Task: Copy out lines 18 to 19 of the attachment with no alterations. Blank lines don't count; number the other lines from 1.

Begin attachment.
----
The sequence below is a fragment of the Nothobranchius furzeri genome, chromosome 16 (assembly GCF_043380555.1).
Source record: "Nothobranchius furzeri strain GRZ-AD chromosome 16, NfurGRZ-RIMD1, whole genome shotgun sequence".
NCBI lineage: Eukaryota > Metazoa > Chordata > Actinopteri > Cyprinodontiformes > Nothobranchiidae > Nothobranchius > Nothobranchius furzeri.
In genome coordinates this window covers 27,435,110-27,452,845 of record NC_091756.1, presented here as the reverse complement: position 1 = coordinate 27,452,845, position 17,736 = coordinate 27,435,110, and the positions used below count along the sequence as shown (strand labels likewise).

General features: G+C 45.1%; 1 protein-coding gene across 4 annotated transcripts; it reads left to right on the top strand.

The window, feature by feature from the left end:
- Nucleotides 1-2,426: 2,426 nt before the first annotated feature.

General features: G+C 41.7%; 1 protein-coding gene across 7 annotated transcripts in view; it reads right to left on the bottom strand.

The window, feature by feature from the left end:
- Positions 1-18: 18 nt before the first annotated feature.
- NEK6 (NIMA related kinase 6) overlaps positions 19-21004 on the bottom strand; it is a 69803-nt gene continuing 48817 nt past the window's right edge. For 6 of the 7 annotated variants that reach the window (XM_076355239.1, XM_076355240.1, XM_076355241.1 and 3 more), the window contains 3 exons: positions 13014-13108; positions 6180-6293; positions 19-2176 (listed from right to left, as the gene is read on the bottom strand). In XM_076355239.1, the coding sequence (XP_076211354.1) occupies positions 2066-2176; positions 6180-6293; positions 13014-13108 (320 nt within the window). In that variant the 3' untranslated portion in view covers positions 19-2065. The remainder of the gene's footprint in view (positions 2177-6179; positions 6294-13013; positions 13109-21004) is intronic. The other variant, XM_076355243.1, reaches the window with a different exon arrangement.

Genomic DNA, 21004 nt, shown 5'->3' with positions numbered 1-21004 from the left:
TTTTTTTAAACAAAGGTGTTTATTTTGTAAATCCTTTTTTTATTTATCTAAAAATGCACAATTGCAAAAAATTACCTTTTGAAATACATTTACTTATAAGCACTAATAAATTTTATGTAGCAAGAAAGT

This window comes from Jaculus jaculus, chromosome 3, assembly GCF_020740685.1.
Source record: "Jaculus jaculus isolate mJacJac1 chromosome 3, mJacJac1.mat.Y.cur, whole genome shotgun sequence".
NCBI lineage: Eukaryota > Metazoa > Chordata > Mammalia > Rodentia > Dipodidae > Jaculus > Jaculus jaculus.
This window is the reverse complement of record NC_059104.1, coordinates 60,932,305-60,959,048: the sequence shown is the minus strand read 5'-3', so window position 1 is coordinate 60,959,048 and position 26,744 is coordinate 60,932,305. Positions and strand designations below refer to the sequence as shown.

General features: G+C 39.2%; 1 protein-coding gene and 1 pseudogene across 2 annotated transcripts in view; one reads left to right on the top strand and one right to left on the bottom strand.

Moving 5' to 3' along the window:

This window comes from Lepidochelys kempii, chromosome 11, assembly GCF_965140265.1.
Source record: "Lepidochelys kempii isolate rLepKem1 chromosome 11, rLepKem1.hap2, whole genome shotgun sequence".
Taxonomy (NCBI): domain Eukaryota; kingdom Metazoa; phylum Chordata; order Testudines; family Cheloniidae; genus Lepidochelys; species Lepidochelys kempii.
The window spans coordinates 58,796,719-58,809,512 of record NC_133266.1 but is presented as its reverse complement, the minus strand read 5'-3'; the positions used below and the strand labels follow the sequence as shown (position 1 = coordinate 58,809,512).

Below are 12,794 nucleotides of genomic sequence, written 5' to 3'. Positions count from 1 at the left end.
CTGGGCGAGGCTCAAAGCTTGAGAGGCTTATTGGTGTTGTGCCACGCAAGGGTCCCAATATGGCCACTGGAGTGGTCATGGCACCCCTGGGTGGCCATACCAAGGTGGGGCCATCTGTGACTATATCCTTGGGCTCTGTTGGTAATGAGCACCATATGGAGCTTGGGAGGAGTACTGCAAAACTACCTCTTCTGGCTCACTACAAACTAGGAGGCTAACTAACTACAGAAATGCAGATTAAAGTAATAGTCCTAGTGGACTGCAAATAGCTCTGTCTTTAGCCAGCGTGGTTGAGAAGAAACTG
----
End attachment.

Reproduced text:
General features: G+C 39.2%; 1 protein-coding gene and 1 pseudogene across 2 annotated transcripts in view; one reads left to right on the top strand and one right to left on the bottom strand.

Moving 5' to 3' along the window: